Final rohit bpl
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- 1. Broadband Over Power Lines
- Broadband over Power Line (BPL) is a technology that allows Internet data to be transmitted over utility power lines. (BPL is also sometimes called Power-line Communications or PLC.)
- No phone, cable or satellite connection is required. BPL operates at speeds similar to those of digital subscriber line (DSL).
- BPL works by modulating high-frequency radio waves with the digital signals from the Internet using OFDM(Orthogonal frequency-division multiplexing ).
- All power line communications systems operate by impressing a modulated carrier signal on the wiring system.
- A BPL subscriber installs a modem that plugs into an ordinary wall outlet and pays a subscription fee similar to those paid for other types of Internet service.
4. Evolution of the Internet 1945 1995 MemexConceived 1945 WWW Created 1989 Mosaic Created 1993 AMathematical Theory of Communication 1948 PacketSwitchingInvented 1964 Silicon Chip 1958 First VastComputer Network Envisioned 1962 ARPANET 1969 TCP/IP Created 1972 Internet NamedandGoes TCP/IP 1984 Hypertext Invented 1965 Age of eCommerce Begins 1995 5. Internet Growth Trends
- 1977: 111 hosts on Internet
- 1981: 213 hosts
- 1983: 562 hosts
- 1984: 1,000 hosts
- 1986: 5,000 hosts
- 1987: 10,000 hosts
- 1989: 100,000 hosts
- 1992: 1,000,000 hosts
- 2001: 150 175 million hosts
- 2002: over 200 million hosts
- By 2010, about 80% of the planet will be on the Internet
6. Internet Services
- High speed Internet Access
- Interactive Games
- Share market dealing & personal banking
- News, travel & leisure information
- Music/Movie Download
- Chatrooms & newsgroups
- E-mail & instant messaging
- Personal websites and online magazines
- Educational materials & research resources
- Work at home
- Internet radio & webcast concerts
7. Types Of Internet Connections Broadband Technologies Wireless 3G Mobile Wireline Wi-Fi (Wireless Fidelity) LMDS & MMDS FSO (Free Space Optics) Satellite DSL (Digital Subs Line) Cable Modem Optical Fibre Technologies PLC (Power Line Communication) WiMAX 8. Why BPL?
- Like phone companies, power companies also have lines strung all over the world. The difference is that they have power lines in a lot more places than phone companies have fiber optics. This makes power lines an obvious vehicle for providing Internet to places where fiber optics haven't reached.
- Key Architectural Choices For BPL System
- Bypass Transformer or Pierce Transformer? (MV to LV Conversion)
- Bypassing transformer allows lower and more predictable signal loss, piercing requires no equipment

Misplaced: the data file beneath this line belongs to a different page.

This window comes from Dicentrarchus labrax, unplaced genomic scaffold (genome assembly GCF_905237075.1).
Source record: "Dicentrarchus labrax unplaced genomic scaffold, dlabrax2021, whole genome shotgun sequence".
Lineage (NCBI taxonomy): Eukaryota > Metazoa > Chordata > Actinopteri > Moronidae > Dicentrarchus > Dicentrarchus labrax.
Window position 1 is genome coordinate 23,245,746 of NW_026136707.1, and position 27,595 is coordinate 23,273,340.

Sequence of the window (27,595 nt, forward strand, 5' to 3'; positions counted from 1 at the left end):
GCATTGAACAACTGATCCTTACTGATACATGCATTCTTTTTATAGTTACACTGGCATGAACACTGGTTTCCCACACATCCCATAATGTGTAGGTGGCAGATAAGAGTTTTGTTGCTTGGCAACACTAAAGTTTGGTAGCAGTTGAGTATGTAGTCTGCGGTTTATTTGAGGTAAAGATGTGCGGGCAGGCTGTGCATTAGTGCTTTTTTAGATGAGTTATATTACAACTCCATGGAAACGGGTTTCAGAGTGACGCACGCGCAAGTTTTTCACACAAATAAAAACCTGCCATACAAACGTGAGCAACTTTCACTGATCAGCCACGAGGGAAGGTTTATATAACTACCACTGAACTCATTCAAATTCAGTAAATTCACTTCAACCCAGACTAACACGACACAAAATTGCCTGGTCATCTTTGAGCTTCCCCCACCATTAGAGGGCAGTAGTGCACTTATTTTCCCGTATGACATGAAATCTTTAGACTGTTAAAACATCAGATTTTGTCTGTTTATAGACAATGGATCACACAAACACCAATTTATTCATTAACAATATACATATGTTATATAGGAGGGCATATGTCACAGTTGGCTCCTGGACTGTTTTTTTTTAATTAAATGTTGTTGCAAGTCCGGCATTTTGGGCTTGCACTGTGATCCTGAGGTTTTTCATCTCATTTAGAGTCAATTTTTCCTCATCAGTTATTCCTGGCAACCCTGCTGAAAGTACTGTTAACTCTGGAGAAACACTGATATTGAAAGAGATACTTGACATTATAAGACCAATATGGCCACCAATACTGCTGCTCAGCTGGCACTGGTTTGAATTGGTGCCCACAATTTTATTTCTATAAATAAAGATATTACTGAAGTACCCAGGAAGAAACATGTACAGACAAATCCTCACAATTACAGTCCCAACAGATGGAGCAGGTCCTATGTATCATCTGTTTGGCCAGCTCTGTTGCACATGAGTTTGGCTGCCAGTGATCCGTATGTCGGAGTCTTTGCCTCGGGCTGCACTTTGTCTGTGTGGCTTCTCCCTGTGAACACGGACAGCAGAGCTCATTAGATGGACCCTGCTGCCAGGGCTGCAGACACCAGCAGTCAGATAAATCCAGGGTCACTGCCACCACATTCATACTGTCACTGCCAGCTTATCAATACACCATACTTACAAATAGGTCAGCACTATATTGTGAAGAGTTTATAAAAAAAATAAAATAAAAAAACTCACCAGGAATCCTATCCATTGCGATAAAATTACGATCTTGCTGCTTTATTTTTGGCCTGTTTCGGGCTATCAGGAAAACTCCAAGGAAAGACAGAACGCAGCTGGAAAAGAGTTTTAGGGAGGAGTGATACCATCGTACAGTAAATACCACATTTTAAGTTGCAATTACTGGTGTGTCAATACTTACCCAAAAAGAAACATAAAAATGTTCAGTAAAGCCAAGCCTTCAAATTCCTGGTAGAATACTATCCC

- Signal Repetition
- Regenerating data packets at various points allows greater reach at the expense of lower bandwidth and greater latency
- Bandwidth and latency
- Desired service offerings
- Latency sensitive applications voice and gaming
- The power flowing down high-voltage lines is between 155,000 to 765,000 volts. That amount of power is unsuitable for data transmission. It's too "noisy."
- BPL bypasses this problemby avoiding high-voltage power lines all together. The system drops the data off of traditional fiber-optic lines downstream, onto the much more manageable 7,200 volts ofmedium-voltage power lines .
- Once dropped on the medium-voltage lines, the data can only travel so far before it degrades. To counter this, special devices are installed on the lines to act asrepeaters .
- TheCT Couplerallows the data on the line tobypass transformers .
12. CT Bridge
- The CT Bridge can also:
- Manage symmetric data transmission to all the electrical outlets in the customer's home or office ("Symmetric" means that uploads and downloads are transmitted at the same speed.)
- Support WiFi hot spots
- Handle data routing
- Manage subscriber information
- Employ Dynamic Host Configuration Protocol (DHCP - The protocol that allows the management and assignment of IP addresses on a network)
- Support security encryption of all transmissions
13. CT Coupler 14. 15. 16. 17. Block Diagram 18. Multiplexing
- Choose modulation schemes robust enough to work in hostile
- Direct Sequence Spread Spectrum (DSSS)
- Orthogonal Frequency Division Multiplexing (OFDM)
- Single Carrier
19. OFDM Spread Spectrum Techniques (FH and DS) Single Carrier Spectral Efficiency Good Poor Moderate Robustness Against Channel Distortions Excellent Not Good Good Robustness Against Impulsive Noise Fair Fair Good Ability to adapt to channel changes Excellent Fair Good Implementation Costs (Equalizers, etc.) Fair Poor Poor (Equalizers required) 20. OFDM
- Orthogonal frequency-division multiplexing (OFDM) is a method of digital modulation in which a signal is split into several narrowband channels at different frequencies.
- OFDM is used by powerline devices to extend Ethernet connections to other rooms in a home through its power wiring.
- This modulation is particularly important with such a noisy channel as electrical wiring.
21. OFDM 22. BPL MODEM
- BPL modems use silicon chipsets specially designed to handle the work load of pulling data out of an electric current.
- Using specially developed modulation techniques and adaptive algorithms, BPL modems are capable of handlingpowerline noiseon a wide spectrum.
- This is the general conceptual arrangement.
- AnInjectorserves to provide the main data signal, a
- Repeaterserves to boost the signal at regular intervals due to line noise (similar to Telephone T1 provisions), and an
- Extractorserves to convey the data across the power transformer to the user(s) as each transformer may feed power to several customers.
24. System#1 25. System#2 26. System#3 27. 28. Applications
- Home networking
- Automotive Uses
- How stuff works